The post Negotiating the Price Gap Between Buyers and Sellers appeared first on Deal Studio – Automate, accelerate and elevate your deal making.
As part of the $2.2 trillion CARES Act, the SBA is now offering to make six months of payments on SBA loans, including both principal and interest. This partial payment program is part of the SBA’s flagship 7a loan program and applies to both existing SBA loans as well as new SBA loans that are closed before September 27th, 2020. SBA lenders, the public stock market, and businesses of all sizes recognize that a significant disruption has occurred in their business activities. The SBA is paying six months of payments for current SBA borrowers to relieve stress on business owners and attempting to “keep our small business economy going.”
It is important to note that this is not a payment deferment plan, instead, the SBA will actually make payments of principal and interest for buyers.
If you are a potential buyer, it’s important to remember the following:
- This is a temporary economic incident. There is no fundamental economic weakness.
- There is lots of liquidity in the finance and banking sectors, this is not a repeat of the 2008 financial crisis.
- Interest rates are at an all-time low and are unlikely to go up soon. As of mid-April, the interest rate for a 10-year SBA 7a business acquisition loan was 6%.
- Businesses in essential industries, like food processing, distribution, manufacturing, online retail, third party logistics, delivery, warehousing, IT, and healthcare may actually see an improvement in overall financial results.
- Many small businesses will benefit from pent up demand.
- Businesses that were overpriced at the end of 2019 will be repriced to reflect current market conditions.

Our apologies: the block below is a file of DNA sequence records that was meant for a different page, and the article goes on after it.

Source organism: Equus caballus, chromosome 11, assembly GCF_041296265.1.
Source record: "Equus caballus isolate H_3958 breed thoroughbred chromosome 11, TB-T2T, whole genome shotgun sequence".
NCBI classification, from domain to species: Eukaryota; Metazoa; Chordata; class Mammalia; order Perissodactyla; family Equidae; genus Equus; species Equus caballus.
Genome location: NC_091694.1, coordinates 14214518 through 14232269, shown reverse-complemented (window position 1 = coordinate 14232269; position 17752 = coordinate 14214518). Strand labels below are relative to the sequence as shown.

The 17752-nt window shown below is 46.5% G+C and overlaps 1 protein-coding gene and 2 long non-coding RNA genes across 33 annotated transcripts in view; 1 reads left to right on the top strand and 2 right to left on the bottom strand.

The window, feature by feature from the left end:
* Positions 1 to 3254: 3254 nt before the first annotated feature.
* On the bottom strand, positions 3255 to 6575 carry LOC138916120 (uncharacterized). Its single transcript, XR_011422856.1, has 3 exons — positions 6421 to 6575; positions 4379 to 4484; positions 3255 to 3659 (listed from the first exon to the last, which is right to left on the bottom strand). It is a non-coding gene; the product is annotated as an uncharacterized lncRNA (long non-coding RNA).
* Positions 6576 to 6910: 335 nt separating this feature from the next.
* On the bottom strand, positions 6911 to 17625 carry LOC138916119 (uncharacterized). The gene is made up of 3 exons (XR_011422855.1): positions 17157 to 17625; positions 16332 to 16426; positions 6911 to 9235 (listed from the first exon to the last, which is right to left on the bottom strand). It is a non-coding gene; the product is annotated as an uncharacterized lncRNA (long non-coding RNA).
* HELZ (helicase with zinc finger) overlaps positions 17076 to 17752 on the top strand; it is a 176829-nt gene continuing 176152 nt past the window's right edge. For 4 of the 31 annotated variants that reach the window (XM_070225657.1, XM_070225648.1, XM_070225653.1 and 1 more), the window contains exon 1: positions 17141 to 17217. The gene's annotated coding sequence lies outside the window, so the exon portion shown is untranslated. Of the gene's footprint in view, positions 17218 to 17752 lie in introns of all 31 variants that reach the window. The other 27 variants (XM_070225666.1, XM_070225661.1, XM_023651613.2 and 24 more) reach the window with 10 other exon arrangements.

- Many small businesses will see a decrease in wage costs as the unemployment rate increase and workers look for new employment.
If you are interested in taking advantage of this program, keep in mind that deals must be closed by September 27, 2020 to qualify. So, working backward, you may want to keep the following timeline in mind:
- Sign letter of intent – May 15th
- Complete Buyer’s Due Diligence – June 1st
- Secure Lender’s Financing Proposal – June 15th
- Lender Submits Loan to Underwriting – June 30th
- Lender Underwriting Completed – July 31th
- Purchase Agreement Completed – August 28th
- Target Closing Date – September 1st
- Fall-back Closing Date – September 15th
- Drop Dead Closing Date – September 27th
Since the CARES Act became law, we have had several conversations with bankers and non-bank lenders. They believe this is a once in a lifetime opportunity for entrepreneurs who are thinking about buying a business. They have shared with us some of the insights they are getting from their credit committees and executives that are being taken into account when reviewing loan applications and making a credit decision before issuing a loan term sheet: